From 1963 to 1965, the Beatles frequently gave ‘live’ performances on BBC Radio. I put ‘live’ in quotes, because although some of the shows were live, the material for these performances was generally pre-recorded. On the other hand, as the songs were taped in the BBC studios, there were very limited opportunities for re-taping or overdubbing. To be frank, at that time the BBC studios featured really crap recording technology.

So even the pre-taped Beatles performances were mostly recorded in a single take in the studio, and have tremendous historical value. They essentially show what it was like to attend a Beatles concert during the period ranging from the beginning of `Beatlemania,’ to the point when the Beatles had just conquered the pop music world.

The great majority of these performances occurred during the period 1963-64. Forty-seven of their BBC appearances occurred in 1963 and 1964, including ten on Saturday Club, and fifteen on their own weekly series Pop Go The Beatles which began in June 1963.

Many of these songs were released 30 years later, in 1994, in a two-CD set titled The Beatles, Live at the BBC. This was a veritable treasure-trove of Beatles material. It included 56 songs, of which 30 had never previously been released.

Most of the songs reflected Beatles material from the late 1950s and early 1960s. As Lennon and McCartney were just beginning to write their own songs at this time, a majority of these were covers of tunes that inspired the Beatles and were incorporated into their early stage act.

Below is a photo of John Lennon taken in July 1966.

So what were these songs that inspired the Beatles? Not surprisingly, Chuck Berry and Little Richard were the artists whose songs the Beatles covered most frequently. A few Buddy Holly and Carl Perkins rockabilly tunes also feature in this collection, as well as a couple of songs by the great pop-music songwriting duo Gerry Goffin and Carole King.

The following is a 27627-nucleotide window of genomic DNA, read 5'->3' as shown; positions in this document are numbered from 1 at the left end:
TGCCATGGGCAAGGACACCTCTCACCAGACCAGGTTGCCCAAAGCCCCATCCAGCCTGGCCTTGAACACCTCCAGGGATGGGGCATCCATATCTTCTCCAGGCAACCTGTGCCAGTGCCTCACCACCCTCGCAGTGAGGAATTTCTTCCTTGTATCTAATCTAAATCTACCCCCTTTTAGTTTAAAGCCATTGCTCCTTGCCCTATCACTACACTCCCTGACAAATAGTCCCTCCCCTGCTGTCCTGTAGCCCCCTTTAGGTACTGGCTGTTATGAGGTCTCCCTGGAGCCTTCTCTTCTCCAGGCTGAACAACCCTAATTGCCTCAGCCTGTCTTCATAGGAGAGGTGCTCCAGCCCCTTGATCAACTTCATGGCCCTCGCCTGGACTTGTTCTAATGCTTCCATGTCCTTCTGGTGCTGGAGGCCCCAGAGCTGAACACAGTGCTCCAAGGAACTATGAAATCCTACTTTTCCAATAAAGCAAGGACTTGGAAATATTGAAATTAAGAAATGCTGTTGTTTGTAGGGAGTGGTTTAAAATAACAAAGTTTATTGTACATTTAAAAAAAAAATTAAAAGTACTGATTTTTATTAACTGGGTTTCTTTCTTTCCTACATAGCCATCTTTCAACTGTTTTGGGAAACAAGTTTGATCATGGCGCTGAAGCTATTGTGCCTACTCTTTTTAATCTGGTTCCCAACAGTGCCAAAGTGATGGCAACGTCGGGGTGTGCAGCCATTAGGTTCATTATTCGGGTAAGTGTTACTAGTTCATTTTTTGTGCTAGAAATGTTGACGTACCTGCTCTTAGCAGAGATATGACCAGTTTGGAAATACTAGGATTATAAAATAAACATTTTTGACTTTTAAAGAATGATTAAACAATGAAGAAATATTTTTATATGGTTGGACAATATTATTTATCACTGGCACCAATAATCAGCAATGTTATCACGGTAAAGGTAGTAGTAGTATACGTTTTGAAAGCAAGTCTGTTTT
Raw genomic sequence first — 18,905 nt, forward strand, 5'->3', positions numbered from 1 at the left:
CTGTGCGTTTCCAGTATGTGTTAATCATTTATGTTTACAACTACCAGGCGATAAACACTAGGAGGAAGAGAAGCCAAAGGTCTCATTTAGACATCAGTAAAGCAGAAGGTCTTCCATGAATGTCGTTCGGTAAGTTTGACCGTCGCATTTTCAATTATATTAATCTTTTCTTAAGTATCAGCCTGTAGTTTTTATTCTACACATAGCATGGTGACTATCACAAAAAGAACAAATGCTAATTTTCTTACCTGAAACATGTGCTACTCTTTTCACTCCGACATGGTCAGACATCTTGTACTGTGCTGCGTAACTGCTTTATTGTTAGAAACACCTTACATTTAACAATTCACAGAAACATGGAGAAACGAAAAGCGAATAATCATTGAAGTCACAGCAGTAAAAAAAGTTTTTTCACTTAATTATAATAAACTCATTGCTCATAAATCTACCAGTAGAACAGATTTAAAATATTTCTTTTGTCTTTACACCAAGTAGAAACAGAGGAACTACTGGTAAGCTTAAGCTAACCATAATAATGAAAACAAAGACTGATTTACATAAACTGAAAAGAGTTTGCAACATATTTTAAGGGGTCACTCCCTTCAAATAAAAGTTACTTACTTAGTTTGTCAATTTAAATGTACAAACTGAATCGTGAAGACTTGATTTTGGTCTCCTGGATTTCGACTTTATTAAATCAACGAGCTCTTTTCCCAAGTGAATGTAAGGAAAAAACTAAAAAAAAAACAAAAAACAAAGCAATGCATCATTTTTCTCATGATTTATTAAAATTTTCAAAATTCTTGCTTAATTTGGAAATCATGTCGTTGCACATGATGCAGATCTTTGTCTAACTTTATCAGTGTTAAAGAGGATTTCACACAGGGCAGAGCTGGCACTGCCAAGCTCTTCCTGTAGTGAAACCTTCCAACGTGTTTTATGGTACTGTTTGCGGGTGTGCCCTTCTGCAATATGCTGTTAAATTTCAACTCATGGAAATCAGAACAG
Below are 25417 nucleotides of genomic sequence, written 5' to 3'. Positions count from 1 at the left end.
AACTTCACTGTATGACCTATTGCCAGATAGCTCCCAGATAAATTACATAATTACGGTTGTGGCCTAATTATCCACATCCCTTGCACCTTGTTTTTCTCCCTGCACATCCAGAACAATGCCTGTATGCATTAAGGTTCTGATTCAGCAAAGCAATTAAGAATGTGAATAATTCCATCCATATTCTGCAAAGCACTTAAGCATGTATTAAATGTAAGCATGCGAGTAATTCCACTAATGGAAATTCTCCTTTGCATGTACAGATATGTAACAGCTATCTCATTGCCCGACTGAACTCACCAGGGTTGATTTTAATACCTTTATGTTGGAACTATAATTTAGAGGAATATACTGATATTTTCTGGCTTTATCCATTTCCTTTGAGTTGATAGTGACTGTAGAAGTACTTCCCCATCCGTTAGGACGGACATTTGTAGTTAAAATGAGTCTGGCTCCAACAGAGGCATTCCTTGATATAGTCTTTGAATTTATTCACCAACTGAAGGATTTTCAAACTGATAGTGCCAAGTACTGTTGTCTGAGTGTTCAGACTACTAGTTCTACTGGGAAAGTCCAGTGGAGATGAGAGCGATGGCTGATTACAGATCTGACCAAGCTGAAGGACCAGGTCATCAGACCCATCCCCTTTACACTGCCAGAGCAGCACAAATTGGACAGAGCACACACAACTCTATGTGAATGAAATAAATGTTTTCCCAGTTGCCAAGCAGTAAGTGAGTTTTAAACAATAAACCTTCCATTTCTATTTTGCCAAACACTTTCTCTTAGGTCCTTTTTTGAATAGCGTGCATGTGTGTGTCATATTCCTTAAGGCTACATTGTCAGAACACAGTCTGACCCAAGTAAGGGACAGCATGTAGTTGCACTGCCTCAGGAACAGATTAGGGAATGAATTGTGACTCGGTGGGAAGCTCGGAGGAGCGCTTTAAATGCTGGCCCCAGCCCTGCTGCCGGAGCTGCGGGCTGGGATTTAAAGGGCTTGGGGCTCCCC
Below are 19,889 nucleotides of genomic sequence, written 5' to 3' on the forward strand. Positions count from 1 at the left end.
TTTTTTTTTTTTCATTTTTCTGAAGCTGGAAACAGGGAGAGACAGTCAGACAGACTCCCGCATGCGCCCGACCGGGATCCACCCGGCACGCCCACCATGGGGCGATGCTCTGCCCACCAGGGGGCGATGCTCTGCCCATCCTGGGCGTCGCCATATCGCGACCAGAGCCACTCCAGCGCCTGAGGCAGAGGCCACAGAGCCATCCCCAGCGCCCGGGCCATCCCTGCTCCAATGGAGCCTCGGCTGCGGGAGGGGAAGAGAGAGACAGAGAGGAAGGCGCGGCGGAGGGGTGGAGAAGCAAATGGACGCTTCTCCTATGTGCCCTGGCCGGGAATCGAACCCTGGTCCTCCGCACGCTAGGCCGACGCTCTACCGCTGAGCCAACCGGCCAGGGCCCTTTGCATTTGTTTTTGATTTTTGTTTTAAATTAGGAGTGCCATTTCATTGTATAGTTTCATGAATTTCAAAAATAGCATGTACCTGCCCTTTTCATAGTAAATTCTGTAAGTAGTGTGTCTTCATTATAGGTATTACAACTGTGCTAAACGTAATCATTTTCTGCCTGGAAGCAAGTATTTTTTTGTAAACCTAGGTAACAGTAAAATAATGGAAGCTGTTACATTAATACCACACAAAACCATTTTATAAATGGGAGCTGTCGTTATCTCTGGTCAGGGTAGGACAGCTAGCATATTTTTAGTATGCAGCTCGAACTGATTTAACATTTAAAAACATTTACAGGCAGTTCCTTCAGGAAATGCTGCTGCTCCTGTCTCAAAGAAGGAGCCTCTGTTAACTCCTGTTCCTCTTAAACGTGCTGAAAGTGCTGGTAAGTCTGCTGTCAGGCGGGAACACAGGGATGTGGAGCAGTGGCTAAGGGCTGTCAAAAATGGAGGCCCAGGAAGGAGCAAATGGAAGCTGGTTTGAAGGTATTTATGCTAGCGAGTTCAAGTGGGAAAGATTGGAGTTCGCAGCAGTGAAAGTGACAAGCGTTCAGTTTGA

It is interesting that the Beatles also included a cover of I Got a Woman by Ray Charles, the song that essentially marks the beginning of the soul music era. At first sight this seems a somewhat unusual selection, in that the Beatles generally favored straight rock and roll or rockabilly music over R&B or soul. So you might ask, what was it about I Got a Woman that appealed to the Beatles?

Well, here is the audio of the Beatles’ cover of I Got a Woman. It was recorded on July 16, 1963 and subsequently featured on the August 13th BBC Radio show Pop Go the Beatles.

What did you think? It is apparent that this Beatles cover was based not on Ray Charles’ original version, but on Elvis Presley’s cover of Ray’s song. This is most evident at the very end, where John Lennon channels his best Elvis impression.

As a result, this is more of a rockabilly version of the song, than Ray Charles’ soul classic. The vocals are a solo by John Lennon. However, the songs also features John on acoustic guitar, and George Harrison has an Elvis-inspired electric guitar solo in the middle of the song.

For comparison purposes, here is the Elvis Presley cover of I Got a Woman.  The song was recorded at Sam Phillips’ Sun Studios in Memphis and released in August 1956.

The YouTube video has some nice photos of a very young Elvis and his group, including a photo with producer Sam Phillips and shots of the Sun Studios building in Memphis.

As you can see, the Beatles’ version of I Got a Woman follows the details of the Elvis cover quite closely, including the electric guitar solo and continuing right up to John Lennon’s copying Elvis’ slowed-down bump-and-grind vocals at the very end of the song.

I strongly recommend the collection The Beatles Live at the BBC. By now there is also a “Part 2” release from this collection. It gives a priceless glimpse at the music that inspired the world’s best pop group ever. You can imagine I Got a Woman being part of the bill at a Beatles concert in the early 60s, in Liverpool’s Cavern Club.

John Mayer and I Got a Woman: